Colon Cancer Overview & Treatment
Colorectal cancer involves the proliferation of malignant or cancerous cells within the colon / large intestine or rectum. It represents 8% of both new cases and deaths associated with all forms of cancer. It is estimated that over 1 million people currently live with colorectal cancer in United States.
Several factors, including increased awareness and better screening, have helped the number of new cases as well as deaths due colorectal cancer decrease steadily over the past 20 to 30 years. However, lifetime risk of developing colorectal cancer is still high at over 4%.
Risk Factors for Colon Cancer
There are several known risks for colorectal cancer some of which are modifiable (in bold) and others not. The most common risks include:
- Age – over 90% of all colorectal cancers are diagnosed after age 50
- Race – African Americans have a higher incidence of colorectal cancer
- Excessive alcohol use
- A sedentary lifestyle
- Poor eating habits
- Family history – if a close family member had colorectal cancer, the patient’s risk is increased as well.
- Heredity (genetics)
- Ulcerative Colitis or Crohn’s Disease can, in some cases, lead to cancer
Patients can reduce their risk of developing colorectal cancer by improving their lifestyle and addressing the modifiable factors above.
Screening for Colon Cancer
Colon cancer screening rates have improved over the years and have led to diagnoses at ever earlier stages. As a result, the incidence and death rates associated with colon cancer have steadily diminished. Colon cancer screening is both accessible and accurate. Patients with some or all of the risk factors detailed above should speak to their primary care physician or specialist to determine an appropriate screening program. Most patient should begin screening at age 50. Speak with your doctor if someone in your family has been diagnosed with colorectal cancer as you may need to begin screening earlier.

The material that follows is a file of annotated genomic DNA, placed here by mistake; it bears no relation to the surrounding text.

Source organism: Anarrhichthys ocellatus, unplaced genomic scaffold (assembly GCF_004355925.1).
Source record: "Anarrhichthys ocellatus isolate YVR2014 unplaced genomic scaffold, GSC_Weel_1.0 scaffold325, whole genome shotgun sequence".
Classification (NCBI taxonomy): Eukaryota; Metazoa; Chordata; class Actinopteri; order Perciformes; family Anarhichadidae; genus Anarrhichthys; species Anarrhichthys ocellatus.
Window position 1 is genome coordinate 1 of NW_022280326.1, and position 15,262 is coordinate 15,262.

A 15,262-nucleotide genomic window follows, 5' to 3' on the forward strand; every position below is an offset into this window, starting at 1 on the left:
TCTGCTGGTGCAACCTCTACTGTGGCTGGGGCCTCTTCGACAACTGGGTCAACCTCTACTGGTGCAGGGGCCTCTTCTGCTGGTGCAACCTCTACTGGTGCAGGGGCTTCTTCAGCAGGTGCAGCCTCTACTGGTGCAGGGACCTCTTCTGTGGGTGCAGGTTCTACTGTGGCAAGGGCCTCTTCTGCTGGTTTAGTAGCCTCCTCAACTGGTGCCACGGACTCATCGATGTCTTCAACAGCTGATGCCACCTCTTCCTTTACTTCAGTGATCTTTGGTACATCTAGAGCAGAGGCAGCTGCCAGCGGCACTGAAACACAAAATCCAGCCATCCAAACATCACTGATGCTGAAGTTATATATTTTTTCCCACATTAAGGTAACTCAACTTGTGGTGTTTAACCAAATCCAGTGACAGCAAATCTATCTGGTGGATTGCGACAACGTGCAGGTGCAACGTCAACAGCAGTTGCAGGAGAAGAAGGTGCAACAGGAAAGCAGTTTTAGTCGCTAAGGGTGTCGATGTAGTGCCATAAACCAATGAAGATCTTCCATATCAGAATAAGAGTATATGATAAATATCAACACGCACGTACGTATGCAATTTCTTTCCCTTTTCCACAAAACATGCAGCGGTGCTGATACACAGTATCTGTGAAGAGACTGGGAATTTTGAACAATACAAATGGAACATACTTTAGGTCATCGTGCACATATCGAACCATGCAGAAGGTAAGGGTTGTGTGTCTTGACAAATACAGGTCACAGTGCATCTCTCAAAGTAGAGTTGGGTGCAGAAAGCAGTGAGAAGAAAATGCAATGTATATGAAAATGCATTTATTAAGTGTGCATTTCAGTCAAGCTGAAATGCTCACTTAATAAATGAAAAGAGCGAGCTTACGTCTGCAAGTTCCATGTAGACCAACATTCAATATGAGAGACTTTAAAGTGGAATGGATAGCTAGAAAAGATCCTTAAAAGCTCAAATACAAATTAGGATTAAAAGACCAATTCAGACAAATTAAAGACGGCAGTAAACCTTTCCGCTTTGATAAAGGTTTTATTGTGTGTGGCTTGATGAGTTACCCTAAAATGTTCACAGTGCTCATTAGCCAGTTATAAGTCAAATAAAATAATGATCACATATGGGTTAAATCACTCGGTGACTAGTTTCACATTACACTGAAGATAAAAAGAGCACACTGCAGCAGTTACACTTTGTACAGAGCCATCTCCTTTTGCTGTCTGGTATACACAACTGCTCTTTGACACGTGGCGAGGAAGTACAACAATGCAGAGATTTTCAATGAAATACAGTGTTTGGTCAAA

Options for treating colon cancer largely depend on the location, spread and aggressiveness of the malignancy. Typically, colon cancers are slow-growing, however there are also highly aggressive variants. Potential treatment by stage are discussed below:
- Stage 1: Cancer has not spread beyond the walls of the colon. In this case, colon resection surgery to remove part of the large intestine is necessary.
- Stage 2: Cancer has spread to nearby tissue but not to the lymph nodes. A colectomy will likely be the first course of treatment, possibly followed by a round of chemotherapy, known as adjuvant chemotherapy.
- Stage 3: Cancer has spread to nearby tissue and lymph nodes. A colectomy to remove the diseased section of the colon and affected lymph nodes will be followed by a round of chemotherapy, known as adjuvant chemotherapy.
- Stage 4: Cancer has spread to other organs – usually the liver, lungs and brain. Treatment choices become more complex at this point and depend on the characteristics of the cancer. Treatment may begin with surgery followed by chemotherapy if there are just a few, operable tumors in the body. A significant number of tumors or inoperable tumors may require chemo first (neoadjuvant therapy) to shrink them. This may be followed by surgery to remove operable tumors or relieve symptoms and then another round of chemo. At this stage immunotherapy and radiation may also be considered depending on the tumors’ reaction to chemo and surgery.
Clearly, with so many potential treatment options, visiting a qualified specialist is crucial to better long-term outcomes. We look forward to helping you through this difficult time starting with a consultation at our office.